Cannabis Legalization: The Implications for Drivers

Apr 20, 2018
Categories: Driving · Safety
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If You’re Going to Spark, You Need to Park

Originally published in Staebler’s Spring 2018 Commercial Newsletter

Several provinces have been tabling legislation to address the legalization of marijuana. While some provinces are farther along than others, all will soon have it in some form.

In Quebec there is zero tolerance for drivers and police officers will be able to ask for a saliva sample if they suspect someone is driving while high. They will be able to suspend a driver’s licence for 90 days if a sample comes back positive.

The first charges were laid Nov. 23, 2017 followed by the 90 day suspension. While saliva testing has yet to be federally regulated, the province says that police officers are being trained to detect signs of marijuana-impaired driving.

“The message we want to send is: if you consume cannabis, don’t drive,” said Transport Minister André Fortin. They are also putting forth recommendations for stiffer penalties for commercial drivers and drivers under the age of 21.

Recently, Northbridge Insurance spoke at their annual Customer Appreciation Event about this subject and insurability. It was said that the insurance policy has conditions regarding driving while impaired. It does not stipulate the cause of the impairment, and for this reason, marijuana could very well fall into the exclusions of the policy.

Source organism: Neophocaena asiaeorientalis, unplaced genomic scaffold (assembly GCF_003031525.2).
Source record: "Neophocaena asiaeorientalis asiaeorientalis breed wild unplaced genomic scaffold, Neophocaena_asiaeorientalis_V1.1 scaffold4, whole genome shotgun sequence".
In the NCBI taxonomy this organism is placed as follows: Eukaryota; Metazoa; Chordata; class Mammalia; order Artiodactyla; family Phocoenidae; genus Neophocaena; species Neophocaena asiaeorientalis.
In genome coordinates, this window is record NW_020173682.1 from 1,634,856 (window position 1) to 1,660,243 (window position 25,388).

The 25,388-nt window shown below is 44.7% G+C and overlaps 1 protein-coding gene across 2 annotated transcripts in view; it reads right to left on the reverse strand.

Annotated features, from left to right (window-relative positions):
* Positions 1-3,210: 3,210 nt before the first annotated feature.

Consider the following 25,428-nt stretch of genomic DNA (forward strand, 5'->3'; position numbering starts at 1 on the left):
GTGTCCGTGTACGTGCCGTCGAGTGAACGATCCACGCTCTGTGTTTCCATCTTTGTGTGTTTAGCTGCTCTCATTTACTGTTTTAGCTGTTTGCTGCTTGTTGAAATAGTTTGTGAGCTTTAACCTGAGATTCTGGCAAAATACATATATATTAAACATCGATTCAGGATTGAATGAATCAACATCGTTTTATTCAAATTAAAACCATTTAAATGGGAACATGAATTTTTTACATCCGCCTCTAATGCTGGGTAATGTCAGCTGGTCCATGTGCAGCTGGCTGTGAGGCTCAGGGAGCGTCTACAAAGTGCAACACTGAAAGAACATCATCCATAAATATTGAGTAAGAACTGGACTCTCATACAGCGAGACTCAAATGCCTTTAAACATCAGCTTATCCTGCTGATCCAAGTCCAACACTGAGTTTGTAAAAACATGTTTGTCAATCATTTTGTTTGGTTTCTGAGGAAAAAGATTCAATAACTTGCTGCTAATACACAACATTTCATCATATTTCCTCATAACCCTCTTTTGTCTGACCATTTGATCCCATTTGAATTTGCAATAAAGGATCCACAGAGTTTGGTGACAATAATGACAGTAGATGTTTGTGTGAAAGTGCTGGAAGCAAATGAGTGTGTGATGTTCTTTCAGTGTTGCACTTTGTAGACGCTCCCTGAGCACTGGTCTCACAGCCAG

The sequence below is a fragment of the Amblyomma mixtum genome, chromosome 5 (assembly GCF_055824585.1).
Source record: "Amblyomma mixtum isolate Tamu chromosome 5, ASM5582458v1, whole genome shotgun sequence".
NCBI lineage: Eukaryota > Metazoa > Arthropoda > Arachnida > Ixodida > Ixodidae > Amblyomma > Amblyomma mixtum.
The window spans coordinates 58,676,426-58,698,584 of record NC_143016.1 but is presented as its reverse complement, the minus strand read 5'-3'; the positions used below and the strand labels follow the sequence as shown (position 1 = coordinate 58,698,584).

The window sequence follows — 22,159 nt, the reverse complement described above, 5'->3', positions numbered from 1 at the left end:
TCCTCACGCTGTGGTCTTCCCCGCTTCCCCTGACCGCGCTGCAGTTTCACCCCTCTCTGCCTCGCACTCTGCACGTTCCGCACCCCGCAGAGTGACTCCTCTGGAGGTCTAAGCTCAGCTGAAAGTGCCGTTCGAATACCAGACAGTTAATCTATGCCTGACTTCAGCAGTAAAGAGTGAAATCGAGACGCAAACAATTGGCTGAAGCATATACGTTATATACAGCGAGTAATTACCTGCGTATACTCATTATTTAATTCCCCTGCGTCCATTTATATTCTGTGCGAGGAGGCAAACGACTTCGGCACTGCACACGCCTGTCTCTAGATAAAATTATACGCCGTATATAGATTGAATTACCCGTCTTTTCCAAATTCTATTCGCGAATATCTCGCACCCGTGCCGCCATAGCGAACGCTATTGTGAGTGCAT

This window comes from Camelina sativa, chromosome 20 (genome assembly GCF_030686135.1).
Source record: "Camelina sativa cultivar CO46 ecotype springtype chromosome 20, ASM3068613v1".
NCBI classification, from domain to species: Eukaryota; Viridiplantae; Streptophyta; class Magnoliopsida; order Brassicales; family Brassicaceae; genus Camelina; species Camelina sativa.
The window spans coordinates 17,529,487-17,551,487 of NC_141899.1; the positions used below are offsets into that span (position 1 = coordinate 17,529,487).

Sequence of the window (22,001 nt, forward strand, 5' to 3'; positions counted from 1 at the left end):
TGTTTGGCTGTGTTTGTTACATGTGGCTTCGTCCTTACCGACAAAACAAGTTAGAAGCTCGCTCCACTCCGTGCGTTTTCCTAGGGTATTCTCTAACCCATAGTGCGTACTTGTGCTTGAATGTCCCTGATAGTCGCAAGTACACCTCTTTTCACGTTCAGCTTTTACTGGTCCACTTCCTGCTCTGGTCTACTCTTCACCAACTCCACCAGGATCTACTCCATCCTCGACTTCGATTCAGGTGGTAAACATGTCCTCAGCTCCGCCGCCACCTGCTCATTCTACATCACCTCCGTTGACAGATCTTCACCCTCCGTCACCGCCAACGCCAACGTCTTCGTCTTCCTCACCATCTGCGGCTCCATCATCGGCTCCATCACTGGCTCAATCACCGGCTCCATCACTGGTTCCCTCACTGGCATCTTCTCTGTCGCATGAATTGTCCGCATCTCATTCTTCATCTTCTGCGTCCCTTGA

This is currently being investigated by all of the insurers, and each one will put forth their position prior to the legalization date.

As a trusted advisor, we would opt to advise that driving impaired is an exclusion in your policy. Marijuana impairs, and legal or not, should not be used prior to driving your vehicle. Much like drinking alcohol, it is considered a legal substance.

It is, however, considered illegal to drive if you have consumed alcohol (at a certain rate) prior to operating your vehicle. This should hold true and same for marijuana, and should be treated as such.

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